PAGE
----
At this point, he mentioned a success story: the reduction of nitrogen and phosphorus contaminates in the Baltic Sea due to common action in the framework of the HELCOM Baltic Action Plan. Another possible remedy against existing threats might be keeping the nutrification low and restoring carbon-rich ecosystems consisting of seaweeds and other organisms to build resilience.
In his final message, Prof Humborg underlined that a healthy coastal sea was critical to achieving global targets to limit climate change.
Ms Cecilie Tenfjord-Toftby shortly briefed the participants on the activities of the newly formed BSPC Working Group on Climate Change and Biodiversity. The Working Group had held its first meeting on 16 November. Invited to the meeting had been several experts who had given the Working Group valuable information regarding different aspects of climate change and biodiversity but also examples of best practices. The WG members had been informed about the outcome from two recent conferences of fundamental importance: the ‘Our Baltic’ conference on 28 September and the UN Biodiversity Summit on 30 September. Ms Tenfjord-Toftby pointed out that the theme of the Biodiversity Summit, which had gathered heads of state and government, had been an ‘Urgent Action on Biodiversity for Sustainable Development’ – to highlight the action at the highest levels in support of the development of the CBD post-2020 Global Biodiversity Framework.
A good practice example presented by the speaker was the project ElectriVillage implemented by the Mariestad Municipality. She explained how this was an excellent example of how local communities, in the most practical sense, could take actions to live up to the climate goals of the Agenda 2030. ElectriVillage was an ambitious project aiming to produce solar-powered hydrogen as an environmentally friendly fuel. The project clearly showed that even a small municipality could decide to make large investments to take responsibility and contribute to a sustainable society.
Another topic discussed at the first BSPC WG CCB meeting and reported to the joint meeting participants was the scientific research on climate change. The warming of the planet was an indisputable fact. There was currently no scientific explanation for the observed global warming that did not consider the increased greenhouse gas concentrations in the atmosphere. In the current situation, the Paris Agreement and its central aim to limit global warming to well below 2 °C was of the utmost importance, and it was necessary for the agreement to be fully implemented by all nations.
In the concluding part of the meeting addresses, were made by Mr Constantin-Catalin Zamfira (Romania), Chairman of the PABSEC Economic, Commercial, Technological and Environmental Affairs Committee, and Mr Pyri Niemi (Sweden), President of the BSPC.
Mr Zamfira reiterated that in the difficult times of the pandemic, it was necessary to unify efforts and to strengthen the cooperation and the fruitful relations between both organisations. The COVID-19 pandemic had substantially affected global progress towards achieving the Sustainable Development Goals, which had already been uneven, with growing inequality, rapid climate change, and economic hardship on the rise. The pandemic – with its triple effect on health, education, and income – was threatening to bring about a decline in fundamental areas of human development in all parts of the planet. The response of the states in fighting the virus had been to close their borders and impose restrictions on movement in order to stop the spread of the virus. He allowed that the worldwide lockdown had certainly helped fight the virus and save lives, but it had also triggered a global recession, much worse than during the 2008-2009 global financial crisis. The economic downturn from the pandemic had been estimated to be the deepest experienced by our societies since World War II.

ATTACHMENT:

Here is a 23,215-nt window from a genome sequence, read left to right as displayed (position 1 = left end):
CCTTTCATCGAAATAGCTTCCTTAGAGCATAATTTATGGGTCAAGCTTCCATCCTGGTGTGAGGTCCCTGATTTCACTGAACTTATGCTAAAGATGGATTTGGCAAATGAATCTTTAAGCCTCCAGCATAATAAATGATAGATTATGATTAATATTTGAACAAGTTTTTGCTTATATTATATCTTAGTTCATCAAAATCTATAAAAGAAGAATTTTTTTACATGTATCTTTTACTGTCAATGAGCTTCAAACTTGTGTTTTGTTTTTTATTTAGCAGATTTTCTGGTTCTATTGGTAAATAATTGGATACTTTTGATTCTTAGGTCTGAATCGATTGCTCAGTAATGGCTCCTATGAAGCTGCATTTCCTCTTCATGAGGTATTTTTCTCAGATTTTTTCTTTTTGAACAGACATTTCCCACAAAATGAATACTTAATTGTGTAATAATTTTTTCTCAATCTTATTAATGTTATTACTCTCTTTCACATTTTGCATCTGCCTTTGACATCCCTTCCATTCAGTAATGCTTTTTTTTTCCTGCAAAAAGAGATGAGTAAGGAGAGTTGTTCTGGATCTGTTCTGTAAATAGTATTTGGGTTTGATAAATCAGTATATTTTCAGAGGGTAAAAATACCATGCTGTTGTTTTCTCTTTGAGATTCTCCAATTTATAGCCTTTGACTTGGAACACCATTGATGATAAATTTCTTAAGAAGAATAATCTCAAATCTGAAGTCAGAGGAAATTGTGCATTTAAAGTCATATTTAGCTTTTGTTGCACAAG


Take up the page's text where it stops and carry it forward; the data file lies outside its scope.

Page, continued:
The speaker nevertheless noted that the pandemic had made people aware of their common destiny, highlighting the need for cooperation between nations and regions on a global scale and the need for practical solidarity. That challenge could be a driving force to review the priorities at the global level in relation to the problems that humanity was facing, such as climate change, biodiversity, and environmental protection. Mr Zamfira referred to the main problems facing the Black Sea region such as the degradation and pollution of the environment and the Black Sea itself. He underlined the efforts of the assembly to implement urgent concentrated action.
Concluding his speech Mr Zamfira expressed his gratitude to all participants for their contribution to the successful organisation and completion of the meeting. He expressed his strong belief that strong cooperation between the PABSEC and the BSPC would further continue to be fruitful, constructive, and full of success.
BSPC President Pyry Niemi thanked all participants for making the exchange possible and for enabling the cooperation between the BSPC and the PABSEC to continue and deepen, even during the COVID-19 pandemic. He emphasised that only through such meetings, the parliamentary dimension of international cooperation could be maintained and made visible. He hoped a live meeting in Stockholm would be implemented at the end of May 2021.